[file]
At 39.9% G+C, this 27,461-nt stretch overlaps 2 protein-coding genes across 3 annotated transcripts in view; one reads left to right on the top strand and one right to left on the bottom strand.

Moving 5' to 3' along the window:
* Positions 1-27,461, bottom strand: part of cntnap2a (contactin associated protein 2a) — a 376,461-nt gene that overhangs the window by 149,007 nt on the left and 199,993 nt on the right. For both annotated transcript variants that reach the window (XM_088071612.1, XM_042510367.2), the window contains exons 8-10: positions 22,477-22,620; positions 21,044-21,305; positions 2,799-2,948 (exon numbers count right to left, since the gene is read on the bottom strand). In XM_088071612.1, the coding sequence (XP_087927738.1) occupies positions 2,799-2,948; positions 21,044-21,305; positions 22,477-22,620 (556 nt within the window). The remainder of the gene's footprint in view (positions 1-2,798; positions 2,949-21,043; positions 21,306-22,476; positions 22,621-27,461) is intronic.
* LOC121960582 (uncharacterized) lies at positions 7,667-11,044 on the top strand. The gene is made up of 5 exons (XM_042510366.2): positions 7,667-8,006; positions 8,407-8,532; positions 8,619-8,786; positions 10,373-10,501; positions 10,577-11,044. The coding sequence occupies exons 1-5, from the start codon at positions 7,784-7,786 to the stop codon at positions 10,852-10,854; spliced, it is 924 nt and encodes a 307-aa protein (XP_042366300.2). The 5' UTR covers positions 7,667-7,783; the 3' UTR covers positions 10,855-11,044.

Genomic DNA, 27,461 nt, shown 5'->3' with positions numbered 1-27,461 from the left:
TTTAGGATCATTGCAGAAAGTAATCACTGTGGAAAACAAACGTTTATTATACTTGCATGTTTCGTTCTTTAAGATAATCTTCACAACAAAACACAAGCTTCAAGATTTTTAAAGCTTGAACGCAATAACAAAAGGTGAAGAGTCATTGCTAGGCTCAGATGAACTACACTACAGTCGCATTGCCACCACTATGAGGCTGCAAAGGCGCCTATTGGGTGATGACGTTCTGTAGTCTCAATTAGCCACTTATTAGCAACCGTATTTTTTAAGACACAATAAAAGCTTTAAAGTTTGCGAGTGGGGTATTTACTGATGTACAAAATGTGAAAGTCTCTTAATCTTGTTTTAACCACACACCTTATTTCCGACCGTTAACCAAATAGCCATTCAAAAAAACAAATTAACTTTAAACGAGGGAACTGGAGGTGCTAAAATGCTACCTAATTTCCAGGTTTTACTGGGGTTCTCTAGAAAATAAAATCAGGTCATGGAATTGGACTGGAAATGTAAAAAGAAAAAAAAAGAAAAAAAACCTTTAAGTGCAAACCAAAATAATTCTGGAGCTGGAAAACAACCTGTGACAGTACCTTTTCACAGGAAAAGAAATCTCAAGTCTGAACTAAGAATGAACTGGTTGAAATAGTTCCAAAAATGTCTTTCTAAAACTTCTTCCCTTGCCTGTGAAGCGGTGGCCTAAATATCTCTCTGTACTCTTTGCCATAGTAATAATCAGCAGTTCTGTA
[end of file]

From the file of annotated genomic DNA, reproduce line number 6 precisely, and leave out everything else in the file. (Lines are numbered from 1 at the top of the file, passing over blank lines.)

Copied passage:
TTTAGGATCATTGCAGAAAGTAATCACTGTGGAAAACAAACGTTTATTATACTTGCATGTTTCGTTCTTTAAGATAATCTTCACAACAAAACACAAGCTTCAAGATTTTTAAAGCTTGAACGCAATAACAAAAGGTGAAGAGTCATTGCTAGGCTCAGATGAACTACACTACAGTCGCATTGCCACCACTATGAGGCTGCAAAGGCGCCTATTGGGTGATGACGTTCTGTAGTCTCAATTAGCCACTTATTAGCAACCGTATTTTTTAAGACACAATAAAAGCTTTAAAGTTTGCGAGTGGGGTATTTACTGATGTACAAAATGTGAAAGTCTCTTAATCTTGTTTTAACCACACACCTTATTTCCGACCGTTAACCAAATAGCCATTCAAAAAAACAAATTAACTTTAAACGAGGGAACTGGAGGTGCTAAAATGCTACCTAATTTCCAGGTTTTACTGGGGTTCTCTAGAAAATAAAATCAGGTCATGGAATTGGACTGGAAATGTAAAAAGAAAAAAAAAGAAAAAAAACCTTTAAGTGCAAACCAAAATAATTCTGGAGCTGGAAAACAACCTGTGACAGTACCTTTTCACAGGAAAAGAAATCTCAAGTCTGAACTAAGAATGAACTGGTTGAAATAGTTCCAAAAATGTCTTTCTAAAACTTCTTCCCTTGCCTGTGAAGCGGTGGCCTAAATATCTCTCTGTACTCTTTGCCATAGTAATAATCAGCAGTTCTGTA